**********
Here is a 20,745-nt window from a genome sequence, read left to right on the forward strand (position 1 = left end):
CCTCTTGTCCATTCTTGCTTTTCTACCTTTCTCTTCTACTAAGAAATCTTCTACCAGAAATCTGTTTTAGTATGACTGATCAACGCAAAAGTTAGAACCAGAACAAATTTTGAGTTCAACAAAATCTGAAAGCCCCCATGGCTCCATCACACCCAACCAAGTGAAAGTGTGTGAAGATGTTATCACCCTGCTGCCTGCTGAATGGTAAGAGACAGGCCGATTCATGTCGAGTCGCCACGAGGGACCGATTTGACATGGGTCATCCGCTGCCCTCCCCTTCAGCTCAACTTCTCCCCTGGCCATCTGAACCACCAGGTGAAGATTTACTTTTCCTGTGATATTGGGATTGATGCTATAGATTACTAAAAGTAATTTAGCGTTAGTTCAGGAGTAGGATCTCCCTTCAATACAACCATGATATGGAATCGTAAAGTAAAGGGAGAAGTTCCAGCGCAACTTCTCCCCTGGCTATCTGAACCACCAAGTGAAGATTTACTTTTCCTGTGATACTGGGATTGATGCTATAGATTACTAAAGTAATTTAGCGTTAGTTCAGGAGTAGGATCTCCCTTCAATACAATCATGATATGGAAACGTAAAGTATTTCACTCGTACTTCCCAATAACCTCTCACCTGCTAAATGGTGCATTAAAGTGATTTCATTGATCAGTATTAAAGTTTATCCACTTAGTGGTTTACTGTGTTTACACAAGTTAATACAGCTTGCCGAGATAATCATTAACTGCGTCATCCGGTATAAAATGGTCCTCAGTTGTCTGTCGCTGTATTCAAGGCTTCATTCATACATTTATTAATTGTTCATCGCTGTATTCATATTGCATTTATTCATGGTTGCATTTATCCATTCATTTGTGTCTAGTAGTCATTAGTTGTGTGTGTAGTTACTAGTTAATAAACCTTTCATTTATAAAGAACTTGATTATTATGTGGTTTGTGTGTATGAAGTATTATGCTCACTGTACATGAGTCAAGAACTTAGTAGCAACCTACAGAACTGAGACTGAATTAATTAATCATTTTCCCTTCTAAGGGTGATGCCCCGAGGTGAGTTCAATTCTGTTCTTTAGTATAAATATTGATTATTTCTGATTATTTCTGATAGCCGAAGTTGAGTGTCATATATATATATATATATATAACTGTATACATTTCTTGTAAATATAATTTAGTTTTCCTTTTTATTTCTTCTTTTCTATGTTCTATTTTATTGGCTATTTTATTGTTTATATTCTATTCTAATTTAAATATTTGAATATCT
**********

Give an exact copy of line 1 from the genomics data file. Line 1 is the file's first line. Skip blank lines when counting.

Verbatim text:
Here is a 20,745-nt window from a genome sequence, read left to right on the forward strand (position 1 = left end):